Blade Runner 2049

No, you didn’t somehow overlook two thousand and forty-seven sequels to 1982’s Blade Runner. Blade Runner 2049 just takes place thirty years after its forerunner, which was set in 2019. If this were a gospel story, that would mean the events in Blade Runner 2049 are the prologue to the moment when a voice emerges from the wilderness crying, “Prepare the way of the Lord.” Yes, the replicants are looking for a messiah and the new way to be more than human that he, or she, will portend.

If there was ever a movie that longed for a sequel, it’s Blade Runner. Ridley Scott’s landmark science-fiction noir changed the way we look at science-fiction films, quite literally. The production design of that 1982 film still determines what our future cityscapes look like on-screen today. But as beautiful as it is, Blade Runner fumbles its plot. It does not make sense, and your heart is kinder than mine if you actually care about the characters.

Your relative adoration of the film most likely depends on how many late night discussions it has prompted about who’s the what when, if it’s possible for a human-created entity to ever surpass humanity, whether humanity would let that happen or not, and what any of that means for us in the real world. Blade Runner casts a spell that lingers long after you leave the theater, a fog of questions the film doesn’t answer, but the questions are more interesting than the film itself. (Never mind the many versions of the film that only complicate matters further.)

Blade Runner 2049, wisely, sustains the graces of the first film while correcting its narrative mistakes. This new film is as moody, as mysterious, as magnificent to look at as the old film, but it also tells a coherent, compelling story. This is still sci-fi noir, so throughout you never really know if a thread you are following along with the protagonist, a known replicant called ‘K’ (Ryan Gosling, who apparently had a breakdown in Chinatown on his way outta La La Land), is going to lead anywhere or not. Scenes feel superfluous, clues, coincidental, but then forgotten things begin to matter in unexpected ways, clues click, and you start to feel an possibly insidious determinism overshadowing it all, and that’s when the paranoia sets in. That’s exactly how a noir is supposed to feel. Blade Runner begged you to seek answers. Blade Runner 2049 invites you to let go and enjoy it, whether yours is a replicated cognizance or not. The film is two hours and forty-four minutes long. Some of it feels interminable, other parts feel too quick, but hey that’s life. Ain’t it grand?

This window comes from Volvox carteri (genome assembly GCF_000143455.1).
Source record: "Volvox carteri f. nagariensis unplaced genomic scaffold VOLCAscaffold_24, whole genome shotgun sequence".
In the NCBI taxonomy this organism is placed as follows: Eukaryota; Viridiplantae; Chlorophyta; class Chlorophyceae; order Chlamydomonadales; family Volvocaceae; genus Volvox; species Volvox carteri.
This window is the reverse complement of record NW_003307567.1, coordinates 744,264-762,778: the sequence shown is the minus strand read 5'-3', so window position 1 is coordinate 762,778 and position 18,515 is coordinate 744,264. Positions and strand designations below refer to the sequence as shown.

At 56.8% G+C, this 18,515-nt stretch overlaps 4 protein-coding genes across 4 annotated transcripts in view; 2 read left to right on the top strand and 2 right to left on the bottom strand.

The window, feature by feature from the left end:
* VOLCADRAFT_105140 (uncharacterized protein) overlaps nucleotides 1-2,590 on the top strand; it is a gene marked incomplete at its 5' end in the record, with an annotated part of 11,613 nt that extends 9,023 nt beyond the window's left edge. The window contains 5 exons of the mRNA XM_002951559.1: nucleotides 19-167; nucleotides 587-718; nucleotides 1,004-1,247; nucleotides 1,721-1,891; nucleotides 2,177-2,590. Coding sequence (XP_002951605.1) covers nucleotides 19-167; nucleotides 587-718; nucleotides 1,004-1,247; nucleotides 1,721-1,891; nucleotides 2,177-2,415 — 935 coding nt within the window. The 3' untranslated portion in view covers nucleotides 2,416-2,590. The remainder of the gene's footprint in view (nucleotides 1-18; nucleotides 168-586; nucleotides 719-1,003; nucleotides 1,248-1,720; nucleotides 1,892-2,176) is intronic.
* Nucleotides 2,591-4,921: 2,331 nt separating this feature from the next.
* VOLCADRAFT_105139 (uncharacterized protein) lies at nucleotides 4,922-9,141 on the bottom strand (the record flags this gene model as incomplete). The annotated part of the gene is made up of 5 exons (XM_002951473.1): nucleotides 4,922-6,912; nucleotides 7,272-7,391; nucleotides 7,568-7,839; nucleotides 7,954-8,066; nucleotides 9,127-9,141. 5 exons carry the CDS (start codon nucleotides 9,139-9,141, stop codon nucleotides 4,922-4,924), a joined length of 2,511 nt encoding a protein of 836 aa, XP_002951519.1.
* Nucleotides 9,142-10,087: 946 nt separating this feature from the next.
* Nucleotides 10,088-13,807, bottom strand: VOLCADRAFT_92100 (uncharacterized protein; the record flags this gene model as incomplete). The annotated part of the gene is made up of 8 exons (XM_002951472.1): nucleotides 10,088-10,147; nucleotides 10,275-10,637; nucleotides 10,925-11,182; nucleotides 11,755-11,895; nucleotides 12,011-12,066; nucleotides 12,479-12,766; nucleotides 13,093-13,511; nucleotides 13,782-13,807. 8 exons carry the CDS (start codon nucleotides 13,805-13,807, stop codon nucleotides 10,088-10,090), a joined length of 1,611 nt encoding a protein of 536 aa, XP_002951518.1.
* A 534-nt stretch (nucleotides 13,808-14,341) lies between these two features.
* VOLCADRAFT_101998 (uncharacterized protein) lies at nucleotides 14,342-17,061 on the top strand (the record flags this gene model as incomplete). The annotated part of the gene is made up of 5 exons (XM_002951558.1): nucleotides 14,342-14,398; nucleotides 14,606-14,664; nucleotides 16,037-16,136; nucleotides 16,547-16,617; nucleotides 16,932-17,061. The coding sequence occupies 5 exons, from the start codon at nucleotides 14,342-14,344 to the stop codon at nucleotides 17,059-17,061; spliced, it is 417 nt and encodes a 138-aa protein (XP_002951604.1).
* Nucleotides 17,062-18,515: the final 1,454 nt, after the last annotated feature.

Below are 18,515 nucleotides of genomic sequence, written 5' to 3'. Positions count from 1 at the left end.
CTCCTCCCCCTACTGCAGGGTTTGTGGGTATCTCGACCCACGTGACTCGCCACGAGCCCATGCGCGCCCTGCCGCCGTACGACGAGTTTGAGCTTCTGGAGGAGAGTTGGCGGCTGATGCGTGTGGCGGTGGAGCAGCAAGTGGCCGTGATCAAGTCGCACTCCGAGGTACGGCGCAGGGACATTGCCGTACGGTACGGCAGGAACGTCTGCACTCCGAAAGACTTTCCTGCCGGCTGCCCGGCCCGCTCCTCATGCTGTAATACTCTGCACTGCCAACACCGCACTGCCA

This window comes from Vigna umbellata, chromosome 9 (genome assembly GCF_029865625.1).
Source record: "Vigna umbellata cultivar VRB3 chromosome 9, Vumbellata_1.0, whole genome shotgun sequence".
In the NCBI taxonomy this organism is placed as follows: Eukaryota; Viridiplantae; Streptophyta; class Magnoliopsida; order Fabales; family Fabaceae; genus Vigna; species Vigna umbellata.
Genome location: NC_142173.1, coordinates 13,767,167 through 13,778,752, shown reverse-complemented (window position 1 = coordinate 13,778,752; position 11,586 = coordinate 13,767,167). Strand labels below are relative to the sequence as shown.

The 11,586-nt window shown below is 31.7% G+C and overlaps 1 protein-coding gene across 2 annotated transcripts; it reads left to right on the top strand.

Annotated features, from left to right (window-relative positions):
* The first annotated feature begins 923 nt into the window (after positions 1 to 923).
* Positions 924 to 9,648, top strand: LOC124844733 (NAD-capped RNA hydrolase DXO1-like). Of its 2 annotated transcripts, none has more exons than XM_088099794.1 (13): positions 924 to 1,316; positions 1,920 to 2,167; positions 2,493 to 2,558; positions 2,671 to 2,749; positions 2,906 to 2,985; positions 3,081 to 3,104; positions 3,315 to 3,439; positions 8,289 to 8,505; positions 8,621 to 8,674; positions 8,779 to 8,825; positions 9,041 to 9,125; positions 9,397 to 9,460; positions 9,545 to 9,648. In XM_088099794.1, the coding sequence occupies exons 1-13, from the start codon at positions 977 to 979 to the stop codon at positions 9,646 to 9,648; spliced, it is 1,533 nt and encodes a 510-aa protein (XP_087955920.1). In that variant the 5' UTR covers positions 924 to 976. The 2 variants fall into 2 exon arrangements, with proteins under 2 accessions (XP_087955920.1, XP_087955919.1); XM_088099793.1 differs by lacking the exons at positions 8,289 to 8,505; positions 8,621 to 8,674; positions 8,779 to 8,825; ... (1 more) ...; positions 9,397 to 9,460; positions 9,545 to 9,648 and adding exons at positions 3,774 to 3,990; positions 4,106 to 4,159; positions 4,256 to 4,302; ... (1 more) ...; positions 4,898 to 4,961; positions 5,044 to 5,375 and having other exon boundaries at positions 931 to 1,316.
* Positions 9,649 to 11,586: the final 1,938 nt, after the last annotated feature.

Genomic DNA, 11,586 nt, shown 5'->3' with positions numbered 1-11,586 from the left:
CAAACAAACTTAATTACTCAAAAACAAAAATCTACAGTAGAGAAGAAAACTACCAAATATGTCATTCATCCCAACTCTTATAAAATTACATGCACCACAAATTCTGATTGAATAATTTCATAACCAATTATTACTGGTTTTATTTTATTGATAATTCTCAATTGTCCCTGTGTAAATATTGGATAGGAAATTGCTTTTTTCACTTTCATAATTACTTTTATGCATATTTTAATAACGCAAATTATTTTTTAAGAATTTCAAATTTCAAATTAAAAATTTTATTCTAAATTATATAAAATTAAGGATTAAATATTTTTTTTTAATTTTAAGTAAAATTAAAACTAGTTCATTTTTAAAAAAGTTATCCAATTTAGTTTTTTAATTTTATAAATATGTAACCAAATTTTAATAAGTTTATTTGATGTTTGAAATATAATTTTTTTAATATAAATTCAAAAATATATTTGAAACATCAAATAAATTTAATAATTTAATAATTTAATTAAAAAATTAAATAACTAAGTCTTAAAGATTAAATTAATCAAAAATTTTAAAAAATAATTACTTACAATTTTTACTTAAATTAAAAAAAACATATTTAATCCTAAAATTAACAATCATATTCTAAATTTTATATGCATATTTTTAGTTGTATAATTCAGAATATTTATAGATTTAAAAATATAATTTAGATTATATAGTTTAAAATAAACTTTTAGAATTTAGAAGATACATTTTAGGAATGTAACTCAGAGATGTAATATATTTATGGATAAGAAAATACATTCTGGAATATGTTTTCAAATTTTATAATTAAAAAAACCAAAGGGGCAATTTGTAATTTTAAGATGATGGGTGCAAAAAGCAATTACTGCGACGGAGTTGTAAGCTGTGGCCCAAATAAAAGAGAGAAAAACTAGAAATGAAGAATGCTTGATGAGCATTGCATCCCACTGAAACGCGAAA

Blade Runner 2049 even pushes questions about the rights and worth of artificial intelligence a step further by including a new kind of being in the Blade Runner universe. K has a live-in holographic love interest named “Joi” (Ana de Armas). A few moments in their relationship may smack of Her, but the wrinkle she gives to the replicant’s life is interesting. Blade Runner has always been concerned with how humans treat androids; what if there’s a “lower” form of intelligence for replicants to boss around? Joi’s presence evolves questions of rights into concerns about care. It’s not the ability to dominate that determines value. Rather, it’s how considerate one is toward those who depend upon him or her that gives a life worth.

Blade Runner 2049 is replete with biblical allusions. Ridley Scott didn’t direct this film—Denis Villeneuve did, and it’s his most confident film yet; the only one I’m all in on—but it’s of a piece with his latest science-fiction films, especially Alien: Covenant. That film, like Blade Runner 2049, was written by Michael Green, so maybe that’s where the biblical stuff comes from. (Hampton Fancher, who wrote the original Blade Runner, is also credited with writing Blade Runner 2049.) Whatever the source, the way it’s used is the same. Adopting the shape of the biblical, messianic narrative imbues the movie’s story with numinous meaning. The Blade Runner universe is big—“C beams glitter in the dark near the Tannhauser gate” and all that—and these particular people and androids are small, but what they do has epochal ramifications. The import ends there, I think, unless they opt to make Blade Runner 2050, I suppose. If they do, I’ll be first in line.